Although his initial, disruptive wanderings into the sunlight are entertainment at best for local media, once he stumbles across a buried cache of World War 2 grenades and begins lobbing them en masse throughout the busy streets of Tokyo, his story and ultimate capture become a matter of national urgency. When his day in court finally arrives and the eyes of the nation are watching, the stranger's message is aimed squarely at the Japanese conscience and the nation's historical reckoning.
Overall, this was a rather fascinating film which nonetheless turned awkwardly monotonous in its third act. It is obvious that Carax wishes to use this opportunity to strongly criticize Japan's role in war-time brutalities, centering on the infamous "Rape of Nanking" (1937-1938). And such a critique is to be expected given Japan's historic (and present) unwillingness to reconcile itself globally or nationally regarding the carnage it enacted. Unfortunately, Carax renders his message ineffective and nearly snooze-worthy by letting an admittedly intriguing gimmick to take center stage for the entire last third of the film. Whatever poignancy and momentum he had built up to the moment of the court scene was brought to a screeching halt once the quirky, unintelligible language of the character became the medium for the film's moral message. The theater's audience squirmed and giggled, and by the end I think we were all quite relieved it was over.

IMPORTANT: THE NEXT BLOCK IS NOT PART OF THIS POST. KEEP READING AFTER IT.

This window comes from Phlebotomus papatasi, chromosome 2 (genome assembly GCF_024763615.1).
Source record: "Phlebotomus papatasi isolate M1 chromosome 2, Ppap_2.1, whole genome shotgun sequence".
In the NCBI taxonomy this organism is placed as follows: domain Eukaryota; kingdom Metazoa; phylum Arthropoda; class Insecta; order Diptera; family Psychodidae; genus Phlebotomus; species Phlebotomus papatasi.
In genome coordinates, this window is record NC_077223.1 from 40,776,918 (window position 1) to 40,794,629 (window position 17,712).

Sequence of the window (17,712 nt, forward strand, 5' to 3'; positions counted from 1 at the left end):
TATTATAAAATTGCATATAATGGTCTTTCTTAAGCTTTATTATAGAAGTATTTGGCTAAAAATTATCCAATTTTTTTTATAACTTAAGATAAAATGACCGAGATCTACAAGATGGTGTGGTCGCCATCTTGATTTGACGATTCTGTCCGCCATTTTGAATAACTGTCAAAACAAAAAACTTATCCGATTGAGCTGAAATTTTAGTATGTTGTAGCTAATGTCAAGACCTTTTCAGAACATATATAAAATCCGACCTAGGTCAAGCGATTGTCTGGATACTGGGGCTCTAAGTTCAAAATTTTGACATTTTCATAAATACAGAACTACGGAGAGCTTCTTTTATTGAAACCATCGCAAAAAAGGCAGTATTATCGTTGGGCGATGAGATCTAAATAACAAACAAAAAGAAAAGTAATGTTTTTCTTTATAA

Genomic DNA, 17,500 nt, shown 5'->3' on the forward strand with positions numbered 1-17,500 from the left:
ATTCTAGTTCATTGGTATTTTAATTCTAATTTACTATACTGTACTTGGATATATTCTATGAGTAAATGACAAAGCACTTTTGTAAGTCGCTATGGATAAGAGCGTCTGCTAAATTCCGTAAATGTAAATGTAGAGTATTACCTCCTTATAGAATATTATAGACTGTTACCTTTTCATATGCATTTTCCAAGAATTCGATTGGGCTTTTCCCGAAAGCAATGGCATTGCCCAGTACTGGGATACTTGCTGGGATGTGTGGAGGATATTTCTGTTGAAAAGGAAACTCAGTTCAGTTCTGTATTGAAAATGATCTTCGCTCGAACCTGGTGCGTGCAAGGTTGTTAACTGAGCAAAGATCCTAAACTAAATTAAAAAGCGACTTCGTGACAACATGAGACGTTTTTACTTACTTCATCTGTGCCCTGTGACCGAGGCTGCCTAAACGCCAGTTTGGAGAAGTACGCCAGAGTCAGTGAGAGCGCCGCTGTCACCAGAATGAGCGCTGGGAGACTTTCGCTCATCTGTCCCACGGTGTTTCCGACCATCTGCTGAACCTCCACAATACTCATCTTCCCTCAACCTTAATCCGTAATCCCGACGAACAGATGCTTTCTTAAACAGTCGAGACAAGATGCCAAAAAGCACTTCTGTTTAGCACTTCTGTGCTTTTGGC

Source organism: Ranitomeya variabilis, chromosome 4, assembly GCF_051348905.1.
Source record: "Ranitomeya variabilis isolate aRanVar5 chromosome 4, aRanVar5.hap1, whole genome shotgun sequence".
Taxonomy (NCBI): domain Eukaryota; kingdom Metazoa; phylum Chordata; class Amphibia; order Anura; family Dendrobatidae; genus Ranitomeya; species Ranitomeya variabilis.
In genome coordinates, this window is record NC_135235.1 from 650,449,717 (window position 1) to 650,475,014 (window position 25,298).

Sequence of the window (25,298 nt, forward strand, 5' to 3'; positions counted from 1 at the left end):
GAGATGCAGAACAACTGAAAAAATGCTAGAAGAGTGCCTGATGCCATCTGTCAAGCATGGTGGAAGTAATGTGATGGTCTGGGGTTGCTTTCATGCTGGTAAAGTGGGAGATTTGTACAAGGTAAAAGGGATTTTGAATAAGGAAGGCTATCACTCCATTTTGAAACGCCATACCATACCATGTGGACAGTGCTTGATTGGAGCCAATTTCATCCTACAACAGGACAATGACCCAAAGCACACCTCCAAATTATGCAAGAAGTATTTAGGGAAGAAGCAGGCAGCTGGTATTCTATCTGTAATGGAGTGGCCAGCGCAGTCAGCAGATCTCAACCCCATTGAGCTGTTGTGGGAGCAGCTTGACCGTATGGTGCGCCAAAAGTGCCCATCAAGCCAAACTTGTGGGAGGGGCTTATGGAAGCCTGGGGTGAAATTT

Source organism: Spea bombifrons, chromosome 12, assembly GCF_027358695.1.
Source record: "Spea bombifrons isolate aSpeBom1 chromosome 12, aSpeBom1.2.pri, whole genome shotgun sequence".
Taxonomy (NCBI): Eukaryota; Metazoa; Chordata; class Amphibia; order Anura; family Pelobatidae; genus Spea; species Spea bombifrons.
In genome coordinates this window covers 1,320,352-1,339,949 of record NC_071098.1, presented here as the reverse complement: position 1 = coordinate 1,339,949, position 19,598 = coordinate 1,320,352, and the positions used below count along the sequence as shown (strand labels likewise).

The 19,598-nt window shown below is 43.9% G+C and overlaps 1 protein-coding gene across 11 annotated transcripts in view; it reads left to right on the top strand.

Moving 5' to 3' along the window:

The film's title comes from the French word "merde" which literally means "shit" or "crap", undoubtedly intended as a word play referring on the one hand to the character's sewer origins and more primary to the notion of his being the unintended natural by-product of Japan's chaotic moral Karma... shat out of nation's ass with a handful of grenades.
Shaking Tokyo (dir. Joon-ho Bong)
This tale follows a middle-aged Tokyoite suffering from agoraphobia, the fear of public places. He has contentedly holed himself up in his home for the past eleven years without ever setting foot outside. During that time everything he has needed has been delivered to him by folk who seem willing to put up with his phobic ways. Until, that is, a new delivery girl arrives who he cannot resist from looking at. While he fumbles for his change, a severe earthquake tremor hits, the severity of which causes the young woman to faint in the middle of his hallway. As he frantically panics over the situation, he observes several small tattoos resembling buttons on her arms and legs. There are buttons for love, hate, anxiety, amusement. There is also a button resembling a computer's "restart" which after long deliberation he touches, causing the girl to immediately wake up. She seems to be coolly familiar with her fainting spells and before leaving calmly remarks at how placid and perfect his obsessively stacked interior appears.